Lets take a look at bonds.

Let's assume Federal bonds sell for one-hundred dollars.

A Federal bond pays a dividend twice yearly. It is guaranteed to return to you the face value of the bond on the expiration of the bond. Guaranteed.

Assume you buy a bond at 7 percent. The value of the bond after five years is $100.00. If the market interest rates at the time of redemption is still 7 percent. What happens if bond prices drop? Bond prices are an indicator of interest rates. If a 7 percent bond for one-hundred dollars drops to $90.00, what is the effective rate on the bond? In the short-run, a bond worth $100.00 sells for $90.00, upon redemption you receive $100.00 plus the payments of interest--semi-annually--during the term of the bond. If bond prices rebound, he gets a premium for the short-term, and the advantages of a bond that retains value against time.

What if a bond, of an hundred dollars, at eight percent is held when a long-term increase in interest rates happens? A five year note will have a Net Present Value of $95.94. That is, a nearly five percent loss occurs.

If a bond's price drops enough, to an effective yield of 8 percent, that five-year bond will have a redemption rate of ten percent, the Net Present Value of that bond lowers to $88.42. The bondholder has a nearly twelve percent loss in his holdings. You think equities have suffered (now that we're back to levels seen in 2006), imagine interest rates at 8 percent. If you have any memory of the 1980's, you know that bonds can increase well into the upper teens. At a fourteen percent interest rate, that one-hundred dollar bond will be worth $75.42. A loss of one-quarter of the value of your investment.

Your President was a lawyer, not a mathematician. Timmy and the Bernanke are aware of these possible changes. Which must make both of them as nervous as a cat on a tin roof. As equities crash, as QE1 and QE2 announce their failures, take a look at your portfolio and ask, "am I inoculated from a crash in the bond market?" Chances are, you're not.

Our President has no idea of what this post is referring to. He is a lawyer. And, possibly, not that good of an attorney. Math was not a requirement. Liberals and Leftists don't really care that much about mathematical certainties. Math is hard. Doing good, or social justice, is more important than patriarchal considerations that simply support the ruling, white, capitalist system.

Take a minute and ask yourself why borrowing for new projects--without government subsidy--is so low. I would offer risk, regulation and tax policy uncertainty. But that makes me a terrorist, no?


innominatus said...

I think QE3 will happen. I'm betting that they'll try to spook those who are holding on to their cash. The Fed will dump a ton of dough into the system hoping those with cash will decide "anything is better than just sitting here watching my cash become increasingly worthless."

MAX Redline said...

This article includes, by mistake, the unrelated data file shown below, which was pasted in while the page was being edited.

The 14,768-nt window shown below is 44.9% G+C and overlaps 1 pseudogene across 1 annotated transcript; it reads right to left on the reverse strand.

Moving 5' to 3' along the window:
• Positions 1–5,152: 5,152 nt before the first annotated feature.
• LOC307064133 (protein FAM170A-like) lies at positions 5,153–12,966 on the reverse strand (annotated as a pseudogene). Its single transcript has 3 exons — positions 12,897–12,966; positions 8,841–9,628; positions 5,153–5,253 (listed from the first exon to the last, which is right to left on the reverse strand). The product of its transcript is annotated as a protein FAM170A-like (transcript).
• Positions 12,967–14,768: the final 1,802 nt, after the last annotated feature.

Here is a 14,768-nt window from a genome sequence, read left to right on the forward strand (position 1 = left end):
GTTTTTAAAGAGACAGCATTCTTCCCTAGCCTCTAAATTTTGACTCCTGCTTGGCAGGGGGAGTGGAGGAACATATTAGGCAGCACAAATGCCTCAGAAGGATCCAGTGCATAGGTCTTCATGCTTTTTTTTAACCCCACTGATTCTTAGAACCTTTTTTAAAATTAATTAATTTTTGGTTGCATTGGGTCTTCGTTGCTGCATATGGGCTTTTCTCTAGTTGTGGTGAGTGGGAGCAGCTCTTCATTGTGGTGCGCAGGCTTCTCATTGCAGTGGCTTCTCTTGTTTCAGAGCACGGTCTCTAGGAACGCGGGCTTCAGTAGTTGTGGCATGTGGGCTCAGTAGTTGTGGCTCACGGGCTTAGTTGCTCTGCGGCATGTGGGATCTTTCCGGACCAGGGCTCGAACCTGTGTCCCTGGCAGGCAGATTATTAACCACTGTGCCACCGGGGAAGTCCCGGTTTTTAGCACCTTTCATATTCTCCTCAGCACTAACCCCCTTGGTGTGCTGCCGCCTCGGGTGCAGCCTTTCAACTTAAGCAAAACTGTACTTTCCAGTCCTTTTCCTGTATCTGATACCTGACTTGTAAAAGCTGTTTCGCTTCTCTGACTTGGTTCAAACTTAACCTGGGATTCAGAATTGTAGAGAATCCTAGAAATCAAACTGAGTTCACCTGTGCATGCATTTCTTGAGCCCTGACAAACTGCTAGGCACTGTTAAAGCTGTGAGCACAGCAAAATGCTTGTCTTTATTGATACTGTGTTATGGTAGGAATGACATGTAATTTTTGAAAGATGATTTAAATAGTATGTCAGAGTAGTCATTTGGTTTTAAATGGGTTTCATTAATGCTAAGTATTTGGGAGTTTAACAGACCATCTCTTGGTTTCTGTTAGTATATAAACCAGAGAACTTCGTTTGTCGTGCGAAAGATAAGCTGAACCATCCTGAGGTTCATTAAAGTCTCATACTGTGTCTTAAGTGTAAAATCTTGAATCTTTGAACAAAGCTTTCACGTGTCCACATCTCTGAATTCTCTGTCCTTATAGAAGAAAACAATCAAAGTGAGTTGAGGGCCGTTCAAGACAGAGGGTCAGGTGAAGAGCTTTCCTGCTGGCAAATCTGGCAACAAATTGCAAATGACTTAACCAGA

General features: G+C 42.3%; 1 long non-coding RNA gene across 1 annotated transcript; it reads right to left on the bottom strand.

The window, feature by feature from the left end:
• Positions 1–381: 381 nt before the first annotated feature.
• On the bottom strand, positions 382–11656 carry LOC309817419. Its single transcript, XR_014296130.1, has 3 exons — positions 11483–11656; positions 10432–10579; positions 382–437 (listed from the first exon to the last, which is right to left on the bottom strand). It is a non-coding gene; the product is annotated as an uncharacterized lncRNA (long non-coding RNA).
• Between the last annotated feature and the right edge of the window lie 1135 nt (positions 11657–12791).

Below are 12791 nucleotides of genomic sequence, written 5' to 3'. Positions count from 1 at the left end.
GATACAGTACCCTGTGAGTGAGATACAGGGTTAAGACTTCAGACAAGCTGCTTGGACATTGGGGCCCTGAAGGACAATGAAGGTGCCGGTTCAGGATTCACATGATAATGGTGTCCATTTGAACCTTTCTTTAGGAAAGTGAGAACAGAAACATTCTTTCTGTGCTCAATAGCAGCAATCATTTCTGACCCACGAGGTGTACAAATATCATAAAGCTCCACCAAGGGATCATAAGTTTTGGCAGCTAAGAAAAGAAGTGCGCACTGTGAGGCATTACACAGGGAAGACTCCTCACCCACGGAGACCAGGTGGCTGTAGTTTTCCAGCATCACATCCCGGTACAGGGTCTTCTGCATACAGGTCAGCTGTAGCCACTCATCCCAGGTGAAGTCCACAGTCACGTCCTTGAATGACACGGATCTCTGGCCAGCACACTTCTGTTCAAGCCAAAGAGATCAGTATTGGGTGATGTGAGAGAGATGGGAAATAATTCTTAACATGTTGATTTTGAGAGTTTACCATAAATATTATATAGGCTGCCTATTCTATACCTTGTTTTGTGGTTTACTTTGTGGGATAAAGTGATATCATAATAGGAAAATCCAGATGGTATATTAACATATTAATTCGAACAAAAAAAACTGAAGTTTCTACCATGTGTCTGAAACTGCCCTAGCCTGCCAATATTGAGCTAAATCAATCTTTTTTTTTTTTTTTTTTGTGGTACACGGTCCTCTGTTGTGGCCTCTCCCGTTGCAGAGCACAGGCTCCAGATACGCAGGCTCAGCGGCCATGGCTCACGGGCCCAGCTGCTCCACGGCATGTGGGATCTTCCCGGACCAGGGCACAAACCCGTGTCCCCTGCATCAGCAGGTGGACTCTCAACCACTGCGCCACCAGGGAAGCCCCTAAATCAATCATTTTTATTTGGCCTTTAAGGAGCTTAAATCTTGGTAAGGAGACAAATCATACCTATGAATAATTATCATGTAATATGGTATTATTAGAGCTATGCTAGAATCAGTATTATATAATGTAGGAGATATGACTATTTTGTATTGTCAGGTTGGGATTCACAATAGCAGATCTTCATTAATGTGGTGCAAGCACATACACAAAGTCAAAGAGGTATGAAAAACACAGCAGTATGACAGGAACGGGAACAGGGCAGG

I suspect Treasury will simply print more money. If you act quickly when they do, you can buy a unicorn.

Ten Mile Island said...


Inside tracking numbers on the Presidential re-elect are going south. Bernanke is a different critter than Treasury Secretary Geitner. Geitner is a political creature. The Bernanke is a macro creature. The Bernanke has moved off of previously pegged policy initiatives, from Volcker to Greenspan. His liquidity posture is less austere than Volcker, and more close to Arthur Burns. (IMHO.)

You, I suppose, know who the great Monetarist was. Monetarism fits well through all kinds of models, from the Baumol-Tobin model of transactions demand, to Muth and Lucas, to Modigliani and to the Wealth Effects, of Greenspan. (See also, Case, Quigley and Shiller.)

Much, most, of modern economic theory is centered around and derived from Friedman and Schwartz. Even Santelli would admit to that. The Keynsians are wedded to a theory that, upon reflection, is the model for Man Made Global Warming. Even though the evidence argues against the proposition, repetition has given credence to that which must be repudiated.

It all boils down the assumptions of the effects of mpc. I won't argue against the mathematics of deriving an mpc, or the related multiplier. What Keynesians fail to admit to, is that preferences and tastes can shift, endogenously, and that if the desire to consume is reduced, the GDP growth curve will shift.

Thanks for your comment.

Ten Mile Island said...


I understand that you have a plethora of Unicorns in Portland.

Tell me, do you know what a plethora is?

T. D. said...

Scary! No good place to hide--unless we get someone in office who has a good plan for growing the economy.

MAX Redline said...

Superabundance - you can't even walk around downtown without tripping over a unicorn, a bum, or a pierced and tattooed teen demanding "spare" change.

But I noted that you could buy a unicorn if you act quickly when Treasury fires up the printing presses.

Shipping and handling not included.